Owning gold coins and bullion is a smart way to protect your wealth in the event of a global crisis or even inflation. Gold is the only real money to withstand the test of 5,000 years.
But owning physical gold comes with a big challenge: keeping it!
Gold draws bad guys like honey draws flies. Criminals love to steal gold. It’s a large amount of value in a small, easy-to-conceal package. It’s relatively harder to trace and easier to sell these days.
With rising gold prices this century, gold thefts are on the rise with home invasions targeting gold becoming more dangerous, even deadly. In December 2011, two masked men broke into a home in Richmond, Texas, put a gun to a 12-year-old child’s head, and demanded to know where the valuables were. They made off with $500,000 in precious metals and cash, along with the family SUV. In February 2012, an elderly couple and their son in Gonzales, Louisiana, were viciously attacked by thieves who took a safe containing a collection of gold coins valued at hundreds of thousands of dollars. All three victims died. The safe was found, empty.
Protecting your gold from covetous eyes and ears boils down to two simple rules:
1) Put it in a safe place;
2) Keep your mouth shut about where it is.
I always recommend that coin collectors and gold owners store precious valuables – gold, silver, platinum coins and bullion, along with precious gems – in a bank safe deposit box. In all the many years I’ve been in the coin business, I have never personally known of anyone losing coins stored in a safe deposit box.
Keep quiet about the safe deposit box. Don’t be predictable about visits to the bank. Take a cue from experienced coin dealers who know to vary their routine and make visits to the bank at different times and by different routes each time.
Especially those who live in hurricane-prone areas should not leave valuables in the home where looters can get at them in the chaotic aftermath of a storm. Remember the TV footage of rampaging looters after Hurricane Katrina? Or ask the victims of Hurricanes Rita and Ike whose homes were destroyed or left vulnerable to thieves. Some banks were closed for several weeks after these monster storms, but within 60 days people were able to get to their valuables in safe deposit boxes.
That said, I recognize that some gold owners mistrust institutions in general and banks in particular and elect to keep their gold close at hand in their home, sometimes in a safe or even buried in the backyard. Be forewarned: most buried tubes leak over time. There are risks involved with having large amounts of gold around the house if criminal elements know it’s there. But for those who feel more in control with their valuables within easy reach, here are some common sense ways to protect your valuables, yourself, and your family.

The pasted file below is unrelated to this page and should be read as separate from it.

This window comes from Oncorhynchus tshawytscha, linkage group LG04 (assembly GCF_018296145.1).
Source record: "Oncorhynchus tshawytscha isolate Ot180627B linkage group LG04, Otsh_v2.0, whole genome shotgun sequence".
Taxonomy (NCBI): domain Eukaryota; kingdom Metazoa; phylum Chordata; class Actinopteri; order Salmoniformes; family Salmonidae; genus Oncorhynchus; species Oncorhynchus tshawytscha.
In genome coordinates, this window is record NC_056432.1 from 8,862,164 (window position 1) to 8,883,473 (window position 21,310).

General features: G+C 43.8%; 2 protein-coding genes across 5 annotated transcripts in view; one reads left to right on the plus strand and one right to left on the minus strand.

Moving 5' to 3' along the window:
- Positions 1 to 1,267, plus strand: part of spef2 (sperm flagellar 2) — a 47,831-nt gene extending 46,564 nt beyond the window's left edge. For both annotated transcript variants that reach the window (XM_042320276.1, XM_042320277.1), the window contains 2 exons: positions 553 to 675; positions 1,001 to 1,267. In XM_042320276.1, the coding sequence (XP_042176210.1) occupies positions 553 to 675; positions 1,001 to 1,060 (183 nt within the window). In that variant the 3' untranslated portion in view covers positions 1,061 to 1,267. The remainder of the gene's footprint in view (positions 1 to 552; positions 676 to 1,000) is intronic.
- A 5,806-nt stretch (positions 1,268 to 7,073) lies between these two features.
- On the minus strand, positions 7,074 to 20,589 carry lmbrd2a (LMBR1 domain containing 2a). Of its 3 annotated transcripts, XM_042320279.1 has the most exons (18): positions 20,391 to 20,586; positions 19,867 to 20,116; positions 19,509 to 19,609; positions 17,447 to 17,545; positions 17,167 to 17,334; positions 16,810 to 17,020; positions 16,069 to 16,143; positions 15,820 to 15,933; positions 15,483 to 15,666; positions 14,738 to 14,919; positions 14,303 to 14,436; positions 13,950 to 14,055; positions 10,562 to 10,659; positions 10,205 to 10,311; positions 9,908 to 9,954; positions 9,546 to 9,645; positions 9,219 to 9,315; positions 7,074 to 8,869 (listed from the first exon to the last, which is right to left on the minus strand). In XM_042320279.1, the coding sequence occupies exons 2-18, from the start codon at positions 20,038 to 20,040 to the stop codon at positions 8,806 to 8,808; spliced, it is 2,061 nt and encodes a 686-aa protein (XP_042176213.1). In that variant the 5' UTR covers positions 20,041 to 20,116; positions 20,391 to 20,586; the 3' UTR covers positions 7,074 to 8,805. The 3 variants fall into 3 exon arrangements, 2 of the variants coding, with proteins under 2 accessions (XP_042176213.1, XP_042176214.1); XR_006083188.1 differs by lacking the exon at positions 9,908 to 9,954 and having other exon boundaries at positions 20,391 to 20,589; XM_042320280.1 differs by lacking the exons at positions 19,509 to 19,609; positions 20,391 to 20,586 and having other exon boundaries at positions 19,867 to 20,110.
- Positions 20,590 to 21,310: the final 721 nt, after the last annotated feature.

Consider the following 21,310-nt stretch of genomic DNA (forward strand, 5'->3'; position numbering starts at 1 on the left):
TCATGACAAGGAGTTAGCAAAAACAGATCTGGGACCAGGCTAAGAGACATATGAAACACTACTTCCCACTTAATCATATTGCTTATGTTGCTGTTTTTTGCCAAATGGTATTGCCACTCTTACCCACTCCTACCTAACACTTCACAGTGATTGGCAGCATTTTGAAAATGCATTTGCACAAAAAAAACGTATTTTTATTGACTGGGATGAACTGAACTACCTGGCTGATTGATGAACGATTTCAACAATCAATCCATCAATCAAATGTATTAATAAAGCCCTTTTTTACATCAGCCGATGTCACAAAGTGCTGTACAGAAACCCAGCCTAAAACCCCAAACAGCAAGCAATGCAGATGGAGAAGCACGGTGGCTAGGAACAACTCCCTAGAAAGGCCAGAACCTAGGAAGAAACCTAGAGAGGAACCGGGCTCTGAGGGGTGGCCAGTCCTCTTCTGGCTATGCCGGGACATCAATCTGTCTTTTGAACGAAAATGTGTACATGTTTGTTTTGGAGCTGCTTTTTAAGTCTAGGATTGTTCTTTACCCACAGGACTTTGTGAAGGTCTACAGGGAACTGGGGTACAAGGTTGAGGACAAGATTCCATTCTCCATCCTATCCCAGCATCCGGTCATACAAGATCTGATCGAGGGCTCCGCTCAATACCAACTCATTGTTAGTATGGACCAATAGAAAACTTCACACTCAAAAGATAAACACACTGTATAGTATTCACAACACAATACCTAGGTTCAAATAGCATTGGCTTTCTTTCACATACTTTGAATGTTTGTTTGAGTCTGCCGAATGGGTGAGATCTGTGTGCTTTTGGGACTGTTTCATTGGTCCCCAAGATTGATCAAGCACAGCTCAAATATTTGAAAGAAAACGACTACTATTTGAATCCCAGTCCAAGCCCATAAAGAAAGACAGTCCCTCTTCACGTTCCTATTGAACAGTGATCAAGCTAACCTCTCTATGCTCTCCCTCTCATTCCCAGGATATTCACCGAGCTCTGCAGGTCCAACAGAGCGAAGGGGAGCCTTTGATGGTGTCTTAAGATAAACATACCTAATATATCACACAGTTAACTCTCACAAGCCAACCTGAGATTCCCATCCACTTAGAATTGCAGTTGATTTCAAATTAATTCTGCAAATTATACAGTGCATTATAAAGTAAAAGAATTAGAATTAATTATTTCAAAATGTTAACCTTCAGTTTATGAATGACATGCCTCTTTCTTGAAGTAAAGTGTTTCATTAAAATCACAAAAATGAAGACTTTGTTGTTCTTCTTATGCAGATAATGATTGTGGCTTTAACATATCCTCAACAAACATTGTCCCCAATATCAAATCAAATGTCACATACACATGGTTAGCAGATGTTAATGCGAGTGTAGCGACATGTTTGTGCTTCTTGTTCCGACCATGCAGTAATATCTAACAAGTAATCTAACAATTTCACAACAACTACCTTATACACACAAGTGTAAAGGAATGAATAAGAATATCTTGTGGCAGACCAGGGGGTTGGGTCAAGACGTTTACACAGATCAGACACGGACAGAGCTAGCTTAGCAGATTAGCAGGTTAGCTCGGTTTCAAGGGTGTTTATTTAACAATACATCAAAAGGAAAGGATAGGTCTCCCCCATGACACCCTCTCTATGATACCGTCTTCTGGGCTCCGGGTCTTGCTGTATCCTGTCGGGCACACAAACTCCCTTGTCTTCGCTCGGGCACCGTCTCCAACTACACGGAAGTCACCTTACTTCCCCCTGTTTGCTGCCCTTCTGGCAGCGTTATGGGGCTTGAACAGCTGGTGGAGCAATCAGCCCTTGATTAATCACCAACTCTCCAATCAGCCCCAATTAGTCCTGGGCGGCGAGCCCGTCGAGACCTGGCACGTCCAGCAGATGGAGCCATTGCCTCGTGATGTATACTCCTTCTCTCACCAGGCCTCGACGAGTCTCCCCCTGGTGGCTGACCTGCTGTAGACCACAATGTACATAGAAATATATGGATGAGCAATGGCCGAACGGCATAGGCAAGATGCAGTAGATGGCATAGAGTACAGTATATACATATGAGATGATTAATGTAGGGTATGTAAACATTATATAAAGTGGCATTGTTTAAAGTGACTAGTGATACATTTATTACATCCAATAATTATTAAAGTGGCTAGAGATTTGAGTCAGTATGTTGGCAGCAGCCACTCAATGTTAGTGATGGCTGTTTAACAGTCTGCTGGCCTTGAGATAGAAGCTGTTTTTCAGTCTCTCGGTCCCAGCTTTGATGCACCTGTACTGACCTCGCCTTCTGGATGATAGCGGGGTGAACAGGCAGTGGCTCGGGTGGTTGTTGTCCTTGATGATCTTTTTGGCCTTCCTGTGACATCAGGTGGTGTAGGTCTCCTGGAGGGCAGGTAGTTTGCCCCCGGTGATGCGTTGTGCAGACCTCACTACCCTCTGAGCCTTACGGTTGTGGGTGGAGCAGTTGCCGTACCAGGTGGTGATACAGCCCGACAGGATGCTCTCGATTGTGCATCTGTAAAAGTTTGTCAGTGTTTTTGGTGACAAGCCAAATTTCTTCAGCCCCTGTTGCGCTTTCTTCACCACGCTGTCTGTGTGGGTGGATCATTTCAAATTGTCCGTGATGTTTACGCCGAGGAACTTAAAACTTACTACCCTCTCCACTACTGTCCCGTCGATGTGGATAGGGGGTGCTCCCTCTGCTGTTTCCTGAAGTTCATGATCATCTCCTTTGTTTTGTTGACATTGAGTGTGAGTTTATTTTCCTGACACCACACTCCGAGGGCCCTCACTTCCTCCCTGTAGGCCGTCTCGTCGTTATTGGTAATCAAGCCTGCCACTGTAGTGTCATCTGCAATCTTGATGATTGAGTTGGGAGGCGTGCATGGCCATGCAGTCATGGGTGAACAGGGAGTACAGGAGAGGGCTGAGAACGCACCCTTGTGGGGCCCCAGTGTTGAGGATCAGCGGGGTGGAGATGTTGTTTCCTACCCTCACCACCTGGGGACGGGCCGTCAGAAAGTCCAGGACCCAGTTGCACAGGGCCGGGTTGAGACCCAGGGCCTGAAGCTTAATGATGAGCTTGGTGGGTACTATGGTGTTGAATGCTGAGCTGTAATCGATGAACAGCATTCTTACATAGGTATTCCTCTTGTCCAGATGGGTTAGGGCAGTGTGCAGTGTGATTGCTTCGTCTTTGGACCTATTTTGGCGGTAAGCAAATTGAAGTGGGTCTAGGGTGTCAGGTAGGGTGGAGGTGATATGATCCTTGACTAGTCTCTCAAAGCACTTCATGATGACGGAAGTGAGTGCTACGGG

1) Buy a safe – a strong, heavy one, too heavy for thieves to carry easily. Make sure the safe is fireproof.
2) Secure the safe. Bolt the safe to the floor if you can, hidden in an out-of-the-way location. Time is the thief’s enemy. Make it time-consuming for them to get at your safe. Don’t put it in your master bedroom or bathroom where the medicine cabinet is. Those are typically the first places thieves look.
3) Keep mum. Be very guarded about who you tell about your valuables and what they’re worth.
4) Don’t flaunt your valuables. Despite the temptation to show off your hard-won luxuries, never leave your coin collection or jewelry lying about exposed to children, maids, workers, or even friends. Many a rare coin has ended up in a vending machine thanks to a son’s or daughter’s ignorance of its value or was stolen by a tempted housekeeper or painter.
5) Check your insurance. Read your homeowners insurance policy carefully to make sure it covers collectible valuables. Not all of them do. Make an inventory list (with estimated values) and photograph your most valuable coins for insurance purposes. Keep the list and photos in a secure place that only you and your closest confidant know about and have access to, preferably off-site at a secure location.